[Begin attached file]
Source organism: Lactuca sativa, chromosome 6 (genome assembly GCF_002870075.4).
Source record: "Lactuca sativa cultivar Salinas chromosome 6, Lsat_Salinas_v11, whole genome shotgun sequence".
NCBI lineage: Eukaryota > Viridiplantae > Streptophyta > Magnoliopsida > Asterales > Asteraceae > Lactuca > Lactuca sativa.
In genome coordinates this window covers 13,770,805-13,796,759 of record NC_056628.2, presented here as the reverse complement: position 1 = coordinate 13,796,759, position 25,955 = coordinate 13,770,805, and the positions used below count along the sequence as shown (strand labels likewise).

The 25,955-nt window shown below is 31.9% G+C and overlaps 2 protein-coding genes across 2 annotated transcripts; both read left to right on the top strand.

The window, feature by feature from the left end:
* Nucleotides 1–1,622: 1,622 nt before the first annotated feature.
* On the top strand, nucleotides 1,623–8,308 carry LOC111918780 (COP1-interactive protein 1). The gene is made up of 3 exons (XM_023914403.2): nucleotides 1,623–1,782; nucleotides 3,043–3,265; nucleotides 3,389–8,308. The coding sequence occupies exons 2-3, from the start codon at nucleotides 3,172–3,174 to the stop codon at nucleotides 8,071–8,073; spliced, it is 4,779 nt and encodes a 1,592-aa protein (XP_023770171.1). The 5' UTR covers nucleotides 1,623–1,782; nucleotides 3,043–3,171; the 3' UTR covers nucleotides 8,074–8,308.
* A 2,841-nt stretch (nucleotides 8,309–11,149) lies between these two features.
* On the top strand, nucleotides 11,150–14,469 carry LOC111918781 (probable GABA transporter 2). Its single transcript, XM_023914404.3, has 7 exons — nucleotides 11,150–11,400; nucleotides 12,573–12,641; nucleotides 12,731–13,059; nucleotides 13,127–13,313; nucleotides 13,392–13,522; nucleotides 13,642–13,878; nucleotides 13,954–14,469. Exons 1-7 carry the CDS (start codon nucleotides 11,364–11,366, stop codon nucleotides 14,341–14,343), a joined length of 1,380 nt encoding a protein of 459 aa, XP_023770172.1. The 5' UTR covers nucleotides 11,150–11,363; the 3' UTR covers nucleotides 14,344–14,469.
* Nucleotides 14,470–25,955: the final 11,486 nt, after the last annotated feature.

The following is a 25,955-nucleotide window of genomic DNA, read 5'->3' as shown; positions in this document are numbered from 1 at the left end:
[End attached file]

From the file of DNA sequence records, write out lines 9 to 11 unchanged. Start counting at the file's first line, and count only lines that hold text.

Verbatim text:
* A 2,841-nt stretch (nucleotides 8,309–11,149) lies between these two features.
* On the top strand, nucleotides 11,150–14,469 carry LOC111918781 (probable GABA transporter 2). Its single transcript, XM_023914404.3, has 7 exons — nucleotides 11,150–11,400; nucleotides 12,573–12,641; nucleotides 12,731–13,059; nucleotides 13,127–13,313; nucleotides 13,392–13,522; nucleotides 13,642–13,878; nucleotides 13,954–14,469. Exons 1-7 carry the CDS (start codon nucleotides 11,364–11,366, stop codon nucleotides 14,341–14,343), a joined length of 1,380 nt encoding a protein of 459 aa, XP_023770172.1. The 5' UTR covers nucleotides 11,150–11,363; the 3' UTR covers nucleotides 14,344–14,469.
* Nucleotides 14,470–25,955: the final 11,486 nt, after the last annotated feature.